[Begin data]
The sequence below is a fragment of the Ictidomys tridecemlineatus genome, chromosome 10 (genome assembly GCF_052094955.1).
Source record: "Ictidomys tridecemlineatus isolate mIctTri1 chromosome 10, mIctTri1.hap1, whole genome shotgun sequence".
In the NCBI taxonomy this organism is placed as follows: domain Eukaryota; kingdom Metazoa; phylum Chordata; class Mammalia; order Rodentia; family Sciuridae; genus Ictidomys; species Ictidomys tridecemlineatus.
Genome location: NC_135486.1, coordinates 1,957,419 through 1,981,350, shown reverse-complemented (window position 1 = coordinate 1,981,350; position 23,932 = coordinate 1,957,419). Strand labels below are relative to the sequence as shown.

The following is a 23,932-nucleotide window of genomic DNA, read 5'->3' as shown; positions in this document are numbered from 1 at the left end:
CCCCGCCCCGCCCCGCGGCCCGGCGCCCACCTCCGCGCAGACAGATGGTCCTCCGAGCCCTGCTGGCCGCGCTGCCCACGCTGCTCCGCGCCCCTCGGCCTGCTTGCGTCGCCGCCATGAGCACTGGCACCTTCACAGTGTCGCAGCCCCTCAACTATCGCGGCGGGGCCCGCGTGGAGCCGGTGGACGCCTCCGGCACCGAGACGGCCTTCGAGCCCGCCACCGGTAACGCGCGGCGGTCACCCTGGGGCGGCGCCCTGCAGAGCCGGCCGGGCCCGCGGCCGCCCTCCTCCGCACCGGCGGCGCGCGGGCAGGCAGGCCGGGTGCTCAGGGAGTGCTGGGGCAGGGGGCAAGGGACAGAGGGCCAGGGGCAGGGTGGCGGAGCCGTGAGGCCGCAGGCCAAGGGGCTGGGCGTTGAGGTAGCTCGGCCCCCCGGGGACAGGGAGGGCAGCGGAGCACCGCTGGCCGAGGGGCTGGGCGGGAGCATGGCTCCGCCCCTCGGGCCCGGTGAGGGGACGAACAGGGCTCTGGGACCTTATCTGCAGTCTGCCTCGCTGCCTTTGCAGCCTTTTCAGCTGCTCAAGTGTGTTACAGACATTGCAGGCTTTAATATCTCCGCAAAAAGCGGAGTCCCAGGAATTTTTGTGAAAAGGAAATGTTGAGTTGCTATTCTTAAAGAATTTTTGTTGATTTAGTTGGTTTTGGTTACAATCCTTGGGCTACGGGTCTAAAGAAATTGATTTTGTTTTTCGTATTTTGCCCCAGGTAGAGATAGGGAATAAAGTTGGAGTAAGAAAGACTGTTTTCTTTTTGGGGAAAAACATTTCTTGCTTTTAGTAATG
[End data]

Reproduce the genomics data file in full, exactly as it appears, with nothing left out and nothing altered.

The sequence below is a fragment of the Ictidomys tridecemlineatus genome, chromosome 10 (genome assembly GCF_052094955.1).
Source record: "Ictidomys tridecemlineatus isolate mIctTri1 chromosome 10, mIctTri1.hap1, whole genome shotgun sequence".
In the NCBI taxonomy this organism is placed as follows: domain Eukaryota; kingdom Metazoa; phylum Chordata; class Mammalia; order Rodentia; family Sciuridae; genus Ictidomys; species Ictidomys tridecemlineatus.
Genome location: NC_135486.1, coordinates 1,957,419 through 1,981,350, shown reverse-complemented (window position 1 = coordinate 1,981,350; position 23,932 = coordinate 1,957,419). Strand labels below are relative to the sequence as shown.

The following is a 23,932-nucleotide window of genomic DNA, read 5'->3' as shown; positions in this document are numbered from 1 at the left end:
CCCCGCCCCGCCCCGCGGCCCGGCGCCCACCTCCGCGCAGACAGATGGTCCTCCGAGCCCTGCTGGCCGCGCTGCCCACGCTGCTCCGCGCCCCTCGGCCTGCTTGCGTCGCCGCCATGAGCACTGGCACCTTCACAGTGTCGCAGCCCCTCAACTATCGCGGCGGGGCCCGCGTGGAGCCGGTGGACGCCTCCGGCACCGAGACGGCCTTCGAGCCCGCCACCGGTAACGCGCGGCGGTCACCCTGGGGCGGCGCCCTGCAGAGCCGGCCGGGCCCGCGGCCGCCCTCCTCCGCACCGGCGGCGCGCGGGCAGGCAGGCCGGGTGCTCAGGGAGTGCTGGGGCAGGGGGCAAGGGACAGAGGGCCAGGGGCAGGGTGGCGGAGCCGTGAGGCCGCAGGCCAAGGGGCTGGGCGTTGAGGTAGCTCGGCCCCCCGGGGACAGGGAGGGCAGCGGAGCACCGCTGGCCGAGGGGCTGGGCGGGAGCATGGCTCCGCCCCTCGGGCCCGGTGAGGGGACGAACAGGGCTCTGGGACCTTATCTGCAGTCTGCCTCGCTGCCTTTGCAGCCTTTTCAGCTGCTCAAGTGTGTTACAGACATTGCAGGCTTTAATATCTCCGCAAAAAGCGGAGTCCCAGGAATTTTTGTGAAAAGGAAATGTTGAGTTGCTATTCTTAAAGAATTTTTGTTGATTTAGTTGGTTTTGGTTACAATCCTTGGGCTACGGGTCTAAAGAAATTGATTTTGTTTTTCGTATTTTGCCCCAGGTAGAGATAGGGAATAAAGTTGGAGTAAGAAAGACTGTTTTCTTTTTGGGGAAAAACATTTCTTGCTTTTAGTAATG